The Weekly Word: October 2nd, 2022
What I've Been Thinking About...
Last weekend, we were at a family party and while there, we had a great time catching up with everyone. At this point in our lives, everyone seems to have a child of their own and are feeling a bit stressed. We all needed some kid free time or even a few moments talking with other parents or adults. A simple conversation without having a kid hanging on your back or calling your name every 3 seconds is all we were looking for. That is not too much to ask for, is it? Unfortunately, those moments are few and far between!
During the party, when we did have a free moment or two, the chatter typically involved the struggles we are all facing raising a child. For some, it could be mood disturbances, for others it was their child's lack of sleep and having to get a sleep test conducted, or even the ever so common food allergy that afflicts more people than you would think. These conversations oftentimes resemble a therapy session or an Alcoholic Anonymous meeting. Instead of stating, "My name is Chris, I am an Alcoholic" it becomes "My name is Chris, I am a struggling parent". You share your trials and tribulations, they share theirs, and in the end, you all feel a little bit better. The tricky part is actually finding the time to have these conversations!
Fitness Tip of the Week
I ran into a guy this week who experienced a huge weight gain during the lockdowns. This man had a slight frame and went from 130-something to over 180 pounds. Packing on 50 pounds (roughly 40% of his initial bodyweight) during a 1-2 year period is quite alarming. He described his body as "looking like the letter D" and decided it was time for a change.
During this time, he visited Europe (I forget where to be exact) and came to the realization that food tastes better over there and as a result, he felt better. He decided he was going to come home and change his diet. The first thing he did was he went vegan. He saw a decrease in weight but didn't feel quite right. He introduced meat back into his diet and although it tasted great, it made his stomach feel awful. He came to realize that the vegan diet wasn't sustainable long term for him and the traditional diet he was eating was not going to improve his weight issue. So he thought about it and decided he would go vegan for a month, and then switch back to a more traditional diet and continue alternating back and forth each month. For him, this style of eating was something he could adhere to and his body responded well by dropping 20+ pounds.
The point of sharing this story is not to encourage a vegan diet, a meat diet, or any specific diet for that matter. The point is that when you embark on making a big lifestyle change, it is important to keep a few things in mind. The first is the experimentation process. You have to do a little research, test drive a few things, see how you respond, and continue gathering information in this manner. This takes time so patience is required. The second part is that just because something works, doesn't mean it will be sustainable. Most diets work if you adhere to the guidelines. Adherence rate will either make you or break you. If something is not sustainable long term, then I would advise you to look elsewhere and continue the experimentation process.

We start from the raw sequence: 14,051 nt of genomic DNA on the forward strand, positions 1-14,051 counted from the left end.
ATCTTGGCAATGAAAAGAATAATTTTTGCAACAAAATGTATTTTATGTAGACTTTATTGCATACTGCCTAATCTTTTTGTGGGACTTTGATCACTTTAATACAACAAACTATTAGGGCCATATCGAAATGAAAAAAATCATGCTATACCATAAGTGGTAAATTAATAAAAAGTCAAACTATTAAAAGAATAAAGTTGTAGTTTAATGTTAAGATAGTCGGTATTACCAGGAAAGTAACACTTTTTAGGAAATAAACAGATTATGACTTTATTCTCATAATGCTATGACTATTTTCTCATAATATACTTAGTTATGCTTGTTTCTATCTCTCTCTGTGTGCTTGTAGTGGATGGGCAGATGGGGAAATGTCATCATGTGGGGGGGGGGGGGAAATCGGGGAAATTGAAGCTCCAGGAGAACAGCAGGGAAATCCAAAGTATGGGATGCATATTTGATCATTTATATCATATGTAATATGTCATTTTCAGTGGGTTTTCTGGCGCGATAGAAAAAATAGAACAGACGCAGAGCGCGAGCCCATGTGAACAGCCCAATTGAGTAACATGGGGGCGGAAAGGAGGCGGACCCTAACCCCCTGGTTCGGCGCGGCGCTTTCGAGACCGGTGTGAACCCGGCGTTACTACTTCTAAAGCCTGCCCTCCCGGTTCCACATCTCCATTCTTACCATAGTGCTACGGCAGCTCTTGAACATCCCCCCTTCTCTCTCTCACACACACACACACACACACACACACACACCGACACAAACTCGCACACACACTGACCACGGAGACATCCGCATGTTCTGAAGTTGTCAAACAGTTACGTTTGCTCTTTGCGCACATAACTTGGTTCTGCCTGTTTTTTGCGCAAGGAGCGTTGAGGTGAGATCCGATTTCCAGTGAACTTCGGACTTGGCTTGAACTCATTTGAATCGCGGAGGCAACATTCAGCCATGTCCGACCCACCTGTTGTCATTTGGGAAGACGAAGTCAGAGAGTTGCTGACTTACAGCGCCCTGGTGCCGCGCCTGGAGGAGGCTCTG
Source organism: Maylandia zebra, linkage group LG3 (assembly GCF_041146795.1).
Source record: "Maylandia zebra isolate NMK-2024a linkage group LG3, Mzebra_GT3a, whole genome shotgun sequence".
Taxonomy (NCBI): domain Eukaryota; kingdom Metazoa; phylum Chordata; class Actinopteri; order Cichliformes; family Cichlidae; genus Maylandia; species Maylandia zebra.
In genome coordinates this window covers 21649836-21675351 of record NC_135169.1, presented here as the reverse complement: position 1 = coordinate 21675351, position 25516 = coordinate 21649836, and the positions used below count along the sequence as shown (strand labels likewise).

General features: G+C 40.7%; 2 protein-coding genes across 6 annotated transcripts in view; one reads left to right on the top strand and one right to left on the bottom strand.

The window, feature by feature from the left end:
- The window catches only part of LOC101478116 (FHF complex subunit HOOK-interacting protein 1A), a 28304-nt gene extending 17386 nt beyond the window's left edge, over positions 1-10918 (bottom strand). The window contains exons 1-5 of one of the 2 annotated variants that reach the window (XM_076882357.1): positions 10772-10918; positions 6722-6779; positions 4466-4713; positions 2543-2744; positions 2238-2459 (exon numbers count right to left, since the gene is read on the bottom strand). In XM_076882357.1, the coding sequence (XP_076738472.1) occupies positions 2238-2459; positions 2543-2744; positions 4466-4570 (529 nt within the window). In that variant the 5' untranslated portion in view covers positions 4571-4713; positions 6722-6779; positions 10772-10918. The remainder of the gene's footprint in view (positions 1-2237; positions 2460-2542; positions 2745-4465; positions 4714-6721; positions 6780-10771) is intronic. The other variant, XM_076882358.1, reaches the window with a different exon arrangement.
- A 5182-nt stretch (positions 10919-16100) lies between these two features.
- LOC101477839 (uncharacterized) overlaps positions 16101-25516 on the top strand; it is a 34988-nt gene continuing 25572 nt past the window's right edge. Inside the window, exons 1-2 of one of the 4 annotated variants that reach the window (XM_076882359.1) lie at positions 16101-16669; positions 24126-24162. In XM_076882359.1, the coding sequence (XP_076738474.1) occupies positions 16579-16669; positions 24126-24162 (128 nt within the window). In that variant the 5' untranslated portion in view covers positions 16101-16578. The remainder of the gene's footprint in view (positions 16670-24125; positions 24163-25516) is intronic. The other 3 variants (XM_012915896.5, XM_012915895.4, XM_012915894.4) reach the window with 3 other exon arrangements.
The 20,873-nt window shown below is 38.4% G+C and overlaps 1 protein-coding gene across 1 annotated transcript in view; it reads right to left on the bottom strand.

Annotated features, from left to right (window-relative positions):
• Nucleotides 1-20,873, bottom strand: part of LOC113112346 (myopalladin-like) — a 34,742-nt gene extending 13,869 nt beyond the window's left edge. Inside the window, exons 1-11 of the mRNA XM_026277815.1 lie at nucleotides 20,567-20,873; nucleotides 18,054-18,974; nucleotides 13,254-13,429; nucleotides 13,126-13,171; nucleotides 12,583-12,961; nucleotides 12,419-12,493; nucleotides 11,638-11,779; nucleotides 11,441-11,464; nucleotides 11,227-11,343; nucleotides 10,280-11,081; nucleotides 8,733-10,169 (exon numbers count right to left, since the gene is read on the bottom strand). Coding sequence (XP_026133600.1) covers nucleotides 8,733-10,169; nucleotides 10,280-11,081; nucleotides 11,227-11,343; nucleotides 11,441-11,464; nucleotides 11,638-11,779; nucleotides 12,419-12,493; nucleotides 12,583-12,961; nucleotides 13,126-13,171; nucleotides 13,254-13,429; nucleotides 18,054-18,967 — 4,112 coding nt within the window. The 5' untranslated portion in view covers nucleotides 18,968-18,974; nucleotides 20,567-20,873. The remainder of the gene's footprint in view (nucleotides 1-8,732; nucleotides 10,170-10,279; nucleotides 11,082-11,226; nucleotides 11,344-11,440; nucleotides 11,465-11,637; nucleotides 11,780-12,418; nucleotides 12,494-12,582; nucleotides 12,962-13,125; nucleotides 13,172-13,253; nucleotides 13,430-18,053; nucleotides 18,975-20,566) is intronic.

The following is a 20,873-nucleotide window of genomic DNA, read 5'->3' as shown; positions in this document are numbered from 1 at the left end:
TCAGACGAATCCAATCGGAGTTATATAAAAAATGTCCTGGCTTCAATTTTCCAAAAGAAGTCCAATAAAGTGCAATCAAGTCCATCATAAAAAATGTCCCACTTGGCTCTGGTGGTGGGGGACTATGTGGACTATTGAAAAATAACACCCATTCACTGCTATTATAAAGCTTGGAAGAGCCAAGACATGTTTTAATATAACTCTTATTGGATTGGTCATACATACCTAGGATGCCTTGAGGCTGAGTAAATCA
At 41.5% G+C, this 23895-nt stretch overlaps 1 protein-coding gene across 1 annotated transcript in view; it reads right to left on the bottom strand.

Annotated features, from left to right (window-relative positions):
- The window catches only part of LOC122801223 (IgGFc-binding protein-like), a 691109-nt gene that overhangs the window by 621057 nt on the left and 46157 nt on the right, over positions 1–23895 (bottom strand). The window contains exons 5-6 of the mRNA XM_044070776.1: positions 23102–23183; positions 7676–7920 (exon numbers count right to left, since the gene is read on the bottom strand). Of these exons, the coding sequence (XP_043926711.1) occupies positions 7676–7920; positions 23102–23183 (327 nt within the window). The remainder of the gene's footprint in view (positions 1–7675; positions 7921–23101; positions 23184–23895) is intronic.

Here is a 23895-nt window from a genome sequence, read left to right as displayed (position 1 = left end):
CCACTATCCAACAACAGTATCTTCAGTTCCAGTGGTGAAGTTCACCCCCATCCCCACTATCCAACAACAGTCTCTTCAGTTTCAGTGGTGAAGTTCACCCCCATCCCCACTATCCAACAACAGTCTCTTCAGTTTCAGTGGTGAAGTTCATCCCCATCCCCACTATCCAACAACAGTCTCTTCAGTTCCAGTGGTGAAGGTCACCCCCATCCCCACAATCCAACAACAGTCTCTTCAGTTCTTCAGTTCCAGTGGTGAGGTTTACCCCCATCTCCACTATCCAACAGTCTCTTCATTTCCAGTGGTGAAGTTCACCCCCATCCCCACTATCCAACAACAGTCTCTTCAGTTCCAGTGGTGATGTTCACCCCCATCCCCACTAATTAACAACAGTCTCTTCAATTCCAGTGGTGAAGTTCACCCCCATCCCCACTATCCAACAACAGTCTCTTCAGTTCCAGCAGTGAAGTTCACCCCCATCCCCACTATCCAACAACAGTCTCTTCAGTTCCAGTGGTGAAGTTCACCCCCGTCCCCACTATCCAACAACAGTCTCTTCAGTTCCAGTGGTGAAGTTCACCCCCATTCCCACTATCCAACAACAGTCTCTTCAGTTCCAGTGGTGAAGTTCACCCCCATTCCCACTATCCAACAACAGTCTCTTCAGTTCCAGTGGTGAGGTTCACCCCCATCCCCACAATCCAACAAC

Social Media & A Childs Well-Being
As I was researching and preparing to write an article (Is Social Media Killing Youth Sports), I came across some interesting, albeit unfortunate, statistics conducted by The American Journal of Public Health. In 2015, they reported that screen based media is associated with low self-esteem, poor academic performance, obesity and a decrease in fitness. Heavy users of screen based media were less likely to be happy and more likely to have socioemotional difficulties. Young people who chatted on social web sites between 1-3 hours per day were half as likely to be happy than those who chatted for less than an hour per day.
This was seven years ago. Since that report, social media sites have become more addicting, "binge watching" Netflix or Amazon shows has become a thing, and Youtube is upgrading their user experience to grab your attention and never let go. This type of stimulation has some serious side effects. The more a child uses, the more a child craves. In addition to the mental effect, these services encourage sedentary behavior which is probably the last thing kids need in their lives.
What I've Been Reading...
The Afghanistan Papers by Craig Whitlock
During the occupation of Afghanistan, the Special Inspector General for Afghanistan Reconstruction conducted interviews with soldiers and high ranking officials to compile a "Lessons Learned" information gathering project. The interviewees were very candid as they shared their thoughts and opinion on the conflict. They did not think that these interviews would get leaked in any way or released to the public. As it turns out, they were wrong. After a Freedom of Information Act (FOIA) request was made and a three year battle in the courts, the details of these interviews were released. This book is a breakdown of what was discovered.
Winston Churchill once said that, "In wartime, truth is so precious that she should always be attended by a bodyguard of lies". It seems the Bush and Obama administration (and eventually Trump & Biden) took that advice to heart in regards to the conflict in Afghanistan. Everything about this 20+ year conflict seems messy and I am having a hard time understanding the rationale behind some of the things that were done, especially after reading these interviews. Either way, it is something I didn't know much about and it is worth the read!
Quote of the Week
"Only the dead have seen the end of war" -- George Santayana, 1922
I hope you all have an awesome week!
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